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Mars was once a wet and habitable world, so what happened to change that? According to a new study from Washington University in St. Louis, Mars’ small size is likely to blame for why it lost most of its water and atmosphere.
When astronauts first went to space, it struck them that the atmosphere was this very thin crescent on the horizon (limb) of the Earth. This atmosphere is what we breath, what helps protect us from cosmic rays, and what keeps…
Supernova That Stunned Stargazers In The Year 1181 Has Finally Been Found â And Itâs A âZombieâ Star
The Chinese have a long, ancient history of recording âguest starsââsuddenly bright stars that appear in the sky for a while but then dim and disappear. Today we know these are rare, incredibly energetic supernova explosions from either massive stars or special, interacting binary systems that seed the Galaxy with heavy elements like iron and […]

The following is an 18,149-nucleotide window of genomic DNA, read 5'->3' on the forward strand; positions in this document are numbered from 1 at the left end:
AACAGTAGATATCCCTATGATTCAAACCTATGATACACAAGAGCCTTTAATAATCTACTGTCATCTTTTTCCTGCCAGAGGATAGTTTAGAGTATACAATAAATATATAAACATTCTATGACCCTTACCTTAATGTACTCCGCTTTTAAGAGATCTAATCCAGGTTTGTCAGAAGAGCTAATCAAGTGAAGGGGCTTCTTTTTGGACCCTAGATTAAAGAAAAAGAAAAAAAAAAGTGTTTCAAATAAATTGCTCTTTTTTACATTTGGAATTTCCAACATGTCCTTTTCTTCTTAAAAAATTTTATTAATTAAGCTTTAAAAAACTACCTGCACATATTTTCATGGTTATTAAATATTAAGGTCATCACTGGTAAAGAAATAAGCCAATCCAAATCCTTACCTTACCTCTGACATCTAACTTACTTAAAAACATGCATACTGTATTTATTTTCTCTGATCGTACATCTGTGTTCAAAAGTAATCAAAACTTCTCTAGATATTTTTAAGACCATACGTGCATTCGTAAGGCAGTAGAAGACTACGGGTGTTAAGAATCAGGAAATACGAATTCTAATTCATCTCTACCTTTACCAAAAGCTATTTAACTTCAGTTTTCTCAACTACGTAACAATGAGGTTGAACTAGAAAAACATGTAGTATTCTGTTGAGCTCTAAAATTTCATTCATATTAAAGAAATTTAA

EarthSky readers shared two amazing September deep sky photographs with us: the Cygnus Loop, a nebula that stretches into Vulpecula, and Bode’s Galaxy, aka M81.
The post September deep sky: Cygnus Loop and Bodeâs Galaxy first appeared on EarthSky.
NASA scientists say that there were once thousands of volcanic eruptions on Mars. These explosive blasts, in the northern Arabia Terra region, were “super eruptions,” the largest and most powerful kind known. The intense activity continued for about 500 million years, about four billion years ago.